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Gun violence petition continues to break records on We the People

A memorial in Newtown, Conn.

A memorial in Newtown, Conn. // Julio Cortez/AP

A petition advocating stricter gun regulations that was posted to the White House’s We the People website shortly after a deadly shooting at Sandy Hook Elementary in Newtown, Conn., Friday had been signed over 150,000 times by Monday afternoon.

That easily makes it the most popular petition ever posted to the 16-month old White House site. Several thousand new signatures were still being added to the petition each hour.

The petition asks President Obama to “Immediately address the issue of gun control through the introduction of legislation in Congress.” The president pledged to use “whatever power this office holds” to prevent future mass gun violence during a memorial ceremony for Sandy Hook victims Sunday night but has yet to offer specific plans.

The most popular We the People petition prior to the Sandy Hook shootings was from a Texas resident asking permission for his state to secede from the union. It has been signed by 120,000 people. Similar petitions from residents of all 50 states were posted in the days following President Obama’s November reelection.

The White House has promised to respond to all petitions that receive more than 25,000 signatures.

In a Nextgov interview before the Sandy Hook shootings, Harvard Professor Archon Fung warned against drawing grand conclusions from petitions posted to We the People, which has also hosted petitions urging the government to build a Star Wars-style Death Star and to acknowledge that it’s communicating with space aliens.

The 120,000 people who signed the Texas secession petition represent only a tiny fraction of politically engaged Americans online, said Fung, whose research focuses on citizen engagement and deliberation. A petition asking Florida officials to charge George Zimmerman in the February 2012 shooting of teenager Trayvon Martin, by comparison, has received more than 2.2 million signatures.

That petition arguably helped catalyze the public outcry and media storm that led to Zimmerman being charged with second-degree murder in April.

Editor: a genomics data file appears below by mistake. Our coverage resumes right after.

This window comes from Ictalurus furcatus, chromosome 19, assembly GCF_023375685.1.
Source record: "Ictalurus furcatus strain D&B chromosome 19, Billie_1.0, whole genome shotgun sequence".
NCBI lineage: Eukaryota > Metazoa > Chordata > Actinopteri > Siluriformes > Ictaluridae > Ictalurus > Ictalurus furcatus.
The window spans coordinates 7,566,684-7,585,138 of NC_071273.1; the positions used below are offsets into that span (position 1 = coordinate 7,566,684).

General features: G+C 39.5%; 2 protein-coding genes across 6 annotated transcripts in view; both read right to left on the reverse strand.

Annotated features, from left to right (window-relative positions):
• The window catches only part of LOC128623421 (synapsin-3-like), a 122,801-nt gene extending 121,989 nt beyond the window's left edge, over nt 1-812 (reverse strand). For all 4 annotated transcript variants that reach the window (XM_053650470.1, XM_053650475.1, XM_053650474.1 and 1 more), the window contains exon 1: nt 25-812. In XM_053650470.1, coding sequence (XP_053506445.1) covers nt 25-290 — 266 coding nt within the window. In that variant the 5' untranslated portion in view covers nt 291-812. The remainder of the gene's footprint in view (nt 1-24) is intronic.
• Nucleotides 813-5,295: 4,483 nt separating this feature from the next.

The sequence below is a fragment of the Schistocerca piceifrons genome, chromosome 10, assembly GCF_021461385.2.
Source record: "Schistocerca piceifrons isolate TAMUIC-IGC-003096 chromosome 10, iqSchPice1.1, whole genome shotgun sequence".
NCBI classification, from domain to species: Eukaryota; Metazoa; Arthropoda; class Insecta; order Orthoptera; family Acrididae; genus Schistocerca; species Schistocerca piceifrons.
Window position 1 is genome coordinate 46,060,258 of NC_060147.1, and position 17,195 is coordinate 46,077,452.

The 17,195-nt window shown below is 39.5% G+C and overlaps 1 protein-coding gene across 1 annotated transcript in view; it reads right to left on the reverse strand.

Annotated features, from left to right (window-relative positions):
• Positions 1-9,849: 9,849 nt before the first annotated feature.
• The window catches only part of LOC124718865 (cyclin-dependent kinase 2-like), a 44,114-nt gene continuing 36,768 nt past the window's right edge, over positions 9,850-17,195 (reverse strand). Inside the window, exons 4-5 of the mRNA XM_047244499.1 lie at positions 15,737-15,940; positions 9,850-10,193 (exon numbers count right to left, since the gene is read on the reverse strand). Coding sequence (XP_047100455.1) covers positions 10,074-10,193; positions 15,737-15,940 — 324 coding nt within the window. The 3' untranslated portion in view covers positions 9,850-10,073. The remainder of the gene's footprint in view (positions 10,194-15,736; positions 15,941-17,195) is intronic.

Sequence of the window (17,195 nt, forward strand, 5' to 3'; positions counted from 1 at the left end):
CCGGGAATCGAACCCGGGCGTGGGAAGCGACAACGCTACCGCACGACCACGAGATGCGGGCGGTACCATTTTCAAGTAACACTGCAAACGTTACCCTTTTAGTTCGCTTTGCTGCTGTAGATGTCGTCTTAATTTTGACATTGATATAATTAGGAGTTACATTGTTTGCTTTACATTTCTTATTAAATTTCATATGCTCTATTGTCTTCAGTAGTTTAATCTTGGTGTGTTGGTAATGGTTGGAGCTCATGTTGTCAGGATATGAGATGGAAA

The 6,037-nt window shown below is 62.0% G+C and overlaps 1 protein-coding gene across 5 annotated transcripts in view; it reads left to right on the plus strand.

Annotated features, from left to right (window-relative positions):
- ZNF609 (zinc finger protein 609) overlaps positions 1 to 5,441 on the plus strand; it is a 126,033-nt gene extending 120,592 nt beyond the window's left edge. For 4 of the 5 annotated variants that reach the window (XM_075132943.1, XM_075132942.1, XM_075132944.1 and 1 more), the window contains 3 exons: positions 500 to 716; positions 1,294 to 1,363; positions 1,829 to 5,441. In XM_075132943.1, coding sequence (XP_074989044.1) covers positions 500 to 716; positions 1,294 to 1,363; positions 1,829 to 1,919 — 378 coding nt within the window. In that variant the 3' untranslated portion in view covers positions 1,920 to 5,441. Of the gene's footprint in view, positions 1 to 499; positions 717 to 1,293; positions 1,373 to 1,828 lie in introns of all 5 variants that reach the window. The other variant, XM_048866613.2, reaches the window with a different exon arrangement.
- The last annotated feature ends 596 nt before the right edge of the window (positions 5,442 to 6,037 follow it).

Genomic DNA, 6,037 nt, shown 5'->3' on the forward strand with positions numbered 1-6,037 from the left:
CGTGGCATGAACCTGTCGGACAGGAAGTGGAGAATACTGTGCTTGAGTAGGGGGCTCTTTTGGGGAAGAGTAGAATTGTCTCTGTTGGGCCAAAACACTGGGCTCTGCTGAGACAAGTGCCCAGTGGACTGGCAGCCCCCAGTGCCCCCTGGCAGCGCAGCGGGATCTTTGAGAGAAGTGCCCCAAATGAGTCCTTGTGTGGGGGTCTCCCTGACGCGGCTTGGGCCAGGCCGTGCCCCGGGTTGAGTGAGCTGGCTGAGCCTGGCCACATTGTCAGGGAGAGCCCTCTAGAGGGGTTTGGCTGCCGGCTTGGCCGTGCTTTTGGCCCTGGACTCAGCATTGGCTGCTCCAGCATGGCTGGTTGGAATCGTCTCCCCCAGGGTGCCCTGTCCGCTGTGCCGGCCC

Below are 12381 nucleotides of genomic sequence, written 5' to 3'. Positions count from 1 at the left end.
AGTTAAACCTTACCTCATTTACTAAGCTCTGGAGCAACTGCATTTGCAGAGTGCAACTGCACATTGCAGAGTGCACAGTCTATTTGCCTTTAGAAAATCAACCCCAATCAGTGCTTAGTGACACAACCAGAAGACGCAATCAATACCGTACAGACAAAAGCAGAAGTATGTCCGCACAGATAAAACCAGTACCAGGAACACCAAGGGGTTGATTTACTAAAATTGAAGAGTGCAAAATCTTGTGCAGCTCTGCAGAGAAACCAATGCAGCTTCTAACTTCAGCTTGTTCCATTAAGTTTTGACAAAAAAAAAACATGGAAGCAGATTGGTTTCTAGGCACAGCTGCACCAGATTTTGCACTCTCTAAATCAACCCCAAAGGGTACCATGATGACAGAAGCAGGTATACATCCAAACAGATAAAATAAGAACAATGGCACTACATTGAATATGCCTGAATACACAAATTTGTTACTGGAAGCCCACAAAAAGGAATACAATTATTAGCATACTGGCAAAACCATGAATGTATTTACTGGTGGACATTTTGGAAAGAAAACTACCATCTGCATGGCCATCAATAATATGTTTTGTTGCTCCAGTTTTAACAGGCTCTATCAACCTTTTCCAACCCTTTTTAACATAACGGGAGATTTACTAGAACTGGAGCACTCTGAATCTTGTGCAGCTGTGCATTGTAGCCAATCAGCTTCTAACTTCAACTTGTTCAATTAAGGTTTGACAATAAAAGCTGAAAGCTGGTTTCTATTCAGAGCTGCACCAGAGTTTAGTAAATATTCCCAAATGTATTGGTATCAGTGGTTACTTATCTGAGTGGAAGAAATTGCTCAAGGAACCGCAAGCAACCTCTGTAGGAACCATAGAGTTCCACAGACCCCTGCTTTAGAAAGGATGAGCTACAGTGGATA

Fung said Sunday that he was impressed by the velocity of signatures on the gun control petition and thought it might genuinely represent a current of public opinion. That petition garnered its first 120,000 signatures in less than two days, compared with the Texas secession petition, which took several weeks to reach that point.  

“If it gets a million signatures, that might be some kind of meaningful signal,” Fung said. “That would be interesting.”

The gun control petition is one of 25 new We the People petitions that addressed the Newtown massacre as of Monday.

Nine of those petitions seek tighter gun regulations while five seek to protect gun ownership rights. Four more petitions advocate for improved mental health care and two seek posthumous honors for Sandy Hook teacher Victoria Soto who reportedly died protecting her students.

Five of the petitions condemn the Westboro Baptist Church, which has said it plans to picket the slain children’s funerals. Church members believe most acts of violence against Americans are god’s punishment for the nation condoning homosexuality.

One of the Westboro Baptists petitions, asking the president to legally designate the church as a hate group, is now the second most popular petition ever posted to We the People. It had 123,000 signatures on Monday afternoon.

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